Arguing with your child won’t get you anywhere. Take homework time, for instance—an activity that can feel like a tug-of-war. Arguing simply creates “a diversion that delays homework even longer,” Palladino points out. Instead, “Diffuse, don’t engage.”
Palladino suggests the following: “Say, ‘I understand this is no fun for you,’ followed by silence, positive expectancy and a loving touch on the shoulder. The wrong move here would be saying, ‘Stop complaining. You’re dawdling over nothing.’”
2. Set limits on your own behavior.
“If you’re inclined to be a worried, rescuing parent, remind yourself that the more you do for your child, the less he does for himself,” Palladino says. The key is to “Support, but don’t get into the driver’s seat.”
For example, during a homework session, it’s fine to ask “Do you need more of those papers with the lines and boxes on them to finish these long division problems?” she says. But taking your child’s pencil and saying you’ll both work on that long division can be problematic.
If you’d still like to keep an eye on your child, “sit close by, but bring your own work to the table—pay your bills, balance your checkbook.”
3. Set structure—but make it pressure-free.
According to Palladino, structure involves “star charts for young children, calendars and planners for older ones, and clear rules and sensible routines, especially at bedtime.” Structure helps reduce disorganization and distractibility, Kapalka notes. As such, “set a consistent time to do homework, with certain privileges only available to the child after” they’ve successfully completed their assignments, he says. (Another tip — work with your child’s teachers to create a consistent homework routine, he says.)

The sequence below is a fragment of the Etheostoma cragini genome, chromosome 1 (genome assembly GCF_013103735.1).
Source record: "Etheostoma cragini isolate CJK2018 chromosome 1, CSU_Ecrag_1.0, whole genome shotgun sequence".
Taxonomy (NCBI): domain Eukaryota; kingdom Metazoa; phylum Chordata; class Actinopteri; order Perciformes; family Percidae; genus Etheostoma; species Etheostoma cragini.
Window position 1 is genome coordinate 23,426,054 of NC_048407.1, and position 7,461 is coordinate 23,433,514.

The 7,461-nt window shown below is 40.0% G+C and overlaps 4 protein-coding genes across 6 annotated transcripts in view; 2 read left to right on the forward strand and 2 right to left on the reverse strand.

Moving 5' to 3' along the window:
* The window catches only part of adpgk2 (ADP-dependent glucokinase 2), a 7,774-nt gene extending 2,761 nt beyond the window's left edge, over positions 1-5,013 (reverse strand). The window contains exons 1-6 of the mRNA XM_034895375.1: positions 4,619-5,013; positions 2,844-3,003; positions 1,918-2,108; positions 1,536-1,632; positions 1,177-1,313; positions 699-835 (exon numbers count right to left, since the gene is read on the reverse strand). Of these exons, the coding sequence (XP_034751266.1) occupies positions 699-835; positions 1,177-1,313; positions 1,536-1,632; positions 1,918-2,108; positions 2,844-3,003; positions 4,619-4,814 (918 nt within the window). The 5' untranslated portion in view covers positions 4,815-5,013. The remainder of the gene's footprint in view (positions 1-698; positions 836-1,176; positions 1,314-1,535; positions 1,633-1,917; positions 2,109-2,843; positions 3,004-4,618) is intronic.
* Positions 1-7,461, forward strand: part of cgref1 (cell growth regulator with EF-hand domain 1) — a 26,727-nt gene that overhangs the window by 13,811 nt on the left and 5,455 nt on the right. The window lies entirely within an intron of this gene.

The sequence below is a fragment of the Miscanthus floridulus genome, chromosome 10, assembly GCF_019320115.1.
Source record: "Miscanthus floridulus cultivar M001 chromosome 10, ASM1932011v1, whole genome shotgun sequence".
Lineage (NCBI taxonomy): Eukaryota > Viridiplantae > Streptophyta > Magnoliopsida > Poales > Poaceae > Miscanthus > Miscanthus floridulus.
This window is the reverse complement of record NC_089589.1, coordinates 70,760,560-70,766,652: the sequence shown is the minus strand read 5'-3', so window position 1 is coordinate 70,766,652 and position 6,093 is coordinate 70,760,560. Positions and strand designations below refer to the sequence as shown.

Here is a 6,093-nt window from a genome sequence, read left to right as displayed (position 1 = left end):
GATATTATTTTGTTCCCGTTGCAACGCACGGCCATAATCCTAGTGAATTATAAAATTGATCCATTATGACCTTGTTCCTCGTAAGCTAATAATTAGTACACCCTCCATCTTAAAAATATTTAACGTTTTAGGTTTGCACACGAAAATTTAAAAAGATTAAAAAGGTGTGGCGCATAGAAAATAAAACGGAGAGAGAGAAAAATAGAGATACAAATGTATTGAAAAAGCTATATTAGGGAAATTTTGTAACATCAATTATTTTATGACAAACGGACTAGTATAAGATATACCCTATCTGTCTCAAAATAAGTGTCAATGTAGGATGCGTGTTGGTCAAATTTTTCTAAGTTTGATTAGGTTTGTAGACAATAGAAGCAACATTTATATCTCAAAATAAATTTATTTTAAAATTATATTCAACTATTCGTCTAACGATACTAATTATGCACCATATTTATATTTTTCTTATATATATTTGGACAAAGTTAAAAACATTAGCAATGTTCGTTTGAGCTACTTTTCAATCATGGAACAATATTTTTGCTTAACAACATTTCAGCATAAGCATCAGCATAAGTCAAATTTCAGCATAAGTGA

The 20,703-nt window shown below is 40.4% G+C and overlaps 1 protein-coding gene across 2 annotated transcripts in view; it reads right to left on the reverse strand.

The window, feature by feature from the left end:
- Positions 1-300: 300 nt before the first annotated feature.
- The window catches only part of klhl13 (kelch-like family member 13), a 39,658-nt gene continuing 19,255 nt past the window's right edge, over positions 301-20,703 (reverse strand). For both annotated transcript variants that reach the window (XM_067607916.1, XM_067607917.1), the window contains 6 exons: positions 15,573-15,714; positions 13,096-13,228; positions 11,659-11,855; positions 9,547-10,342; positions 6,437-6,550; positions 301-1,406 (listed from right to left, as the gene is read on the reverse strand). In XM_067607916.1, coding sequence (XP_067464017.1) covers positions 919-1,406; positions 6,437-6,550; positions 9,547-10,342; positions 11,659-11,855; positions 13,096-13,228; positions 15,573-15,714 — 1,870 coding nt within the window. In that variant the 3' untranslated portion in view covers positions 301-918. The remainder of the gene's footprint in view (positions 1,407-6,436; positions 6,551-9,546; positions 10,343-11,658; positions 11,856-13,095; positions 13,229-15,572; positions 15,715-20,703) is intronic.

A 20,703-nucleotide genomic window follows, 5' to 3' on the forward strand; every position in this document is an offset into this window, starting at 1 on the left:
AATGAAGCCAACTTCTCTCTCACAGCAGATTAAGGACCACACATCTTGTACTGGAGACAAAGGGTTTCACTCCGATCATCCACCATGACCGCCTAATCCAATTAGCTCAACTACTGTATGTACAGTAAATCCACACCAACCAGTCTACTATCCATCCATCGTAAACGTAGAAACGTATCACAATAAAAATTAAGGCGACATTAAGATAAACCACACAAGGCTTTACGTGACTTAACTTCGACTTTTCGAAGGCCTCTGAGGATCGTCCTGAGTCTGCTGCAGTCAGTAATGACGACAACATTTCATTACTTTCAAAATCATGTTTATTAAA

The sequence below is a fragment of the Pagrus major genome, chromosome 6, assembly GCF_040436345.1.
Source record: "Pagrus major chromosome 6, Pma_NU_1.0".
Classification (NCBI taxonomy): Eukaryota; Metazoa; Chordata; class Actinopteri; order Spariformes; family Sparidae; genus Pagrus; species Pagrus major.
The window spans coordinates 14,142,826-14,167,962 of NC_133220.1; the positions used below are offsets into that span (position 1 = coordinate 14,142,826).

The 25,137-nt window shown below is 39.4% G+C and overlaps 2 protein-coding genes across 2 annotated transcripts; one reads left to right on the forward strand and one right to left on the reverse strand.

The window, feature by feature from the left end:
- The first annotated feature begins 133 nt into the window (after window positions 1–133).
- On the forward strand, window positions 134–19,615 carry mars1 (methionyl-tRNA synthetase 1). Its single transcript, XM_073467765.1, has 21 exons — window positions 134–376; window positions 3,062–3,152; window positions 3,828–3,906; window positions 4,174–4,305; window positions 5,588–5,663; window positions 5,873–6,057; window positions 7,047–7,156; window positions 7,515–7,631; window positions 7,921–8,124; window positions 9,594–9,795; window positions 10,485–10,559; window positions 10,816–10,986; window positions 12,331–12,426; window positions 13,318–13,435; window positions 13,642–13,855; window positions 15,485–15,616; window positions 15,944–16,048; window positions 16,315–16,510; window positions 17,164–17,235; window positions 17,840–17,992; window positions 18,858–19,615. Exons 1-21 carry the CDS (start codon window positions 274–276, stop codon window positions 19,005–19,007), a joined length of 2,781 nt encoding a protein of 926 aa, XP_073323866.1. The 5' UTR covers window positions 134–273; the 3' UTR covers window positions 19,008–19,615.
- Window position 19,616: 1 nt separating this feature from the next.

As Palladino explained earlier, it’s best to avoid imposing pressure. So what does pressure-free structure look like? It includes “not using threats or unreasonable deadlines and punishments that contribute to hostility, fear or drama,” she says.
4. Give your kids the chance to make wise choices.
To help teach kids self-control, Kapalka says that “Parents must provide ample opportunities for children to be faced with choices of how to respond.”
Palladino suggests using a technique called “structured choice,” which gives your child two choices that steer him or her in the right direction. For example, parents might ask, according to Palladino: “Do you want to do your math or your science assignment next?” or “Before we can go, your room needs to be picked up. Do you want to start with the clothes on the bed or clear the top of your desk?”
5. Use reasonable consequences for rule-breaking.
As a start, Palladino suggests parents ask their child what the consequences should be if he or she breaks a rule. This helps kids create commitments that they can actually own, she says.
In addition, create and consistently enforce positive consequences for positive behaviors and negative consequences for negative behaviors, Kapalka says. This helps your child “recognize that positive behaviors result in positive consequences, and negative behaviors result in negative ones.”
6. Expect rule-breaking, and don’t take it personally.
As Palladino says, it’s in your child’s “job description” to occasionally break the rules. When your child breaks the rules, “…correct him the way a police officer gives you a ticket. He doesn’t take it personally or groan or yell, ‘I can’t believe you did that again! Why do you do this to me?’ Like the officer, be respectful, consistent, and matter-of-fact.”
7. Advocate for your child when appropriate.
Certain accommodations might be necessary for your child because of his or her ADHD. However, you still want to encourage kids to cultivate their abilities.
Palladino gives an example of finding this tricky balance: “… stand up for his right for an accommodation like talking books, but encourage and expect him to learn to read fluently, giving him time, attention, a tutor, and most especially, your belief that he can.”
8. Avoid muting a headstrong child.
As Kapalka says, one of the mistakes parents can make is “Trying to turn a spirited, willful child into one that never questions authority and accepts all that is said ‘just because I said so’ as a parent.”
Instead, he suggests that parents “ accept that some children will protest and talk back, and parents must set a limit that on the one hand realizes that children need at least some way to express their frustration, while still enforcing reasonable standards and rules.”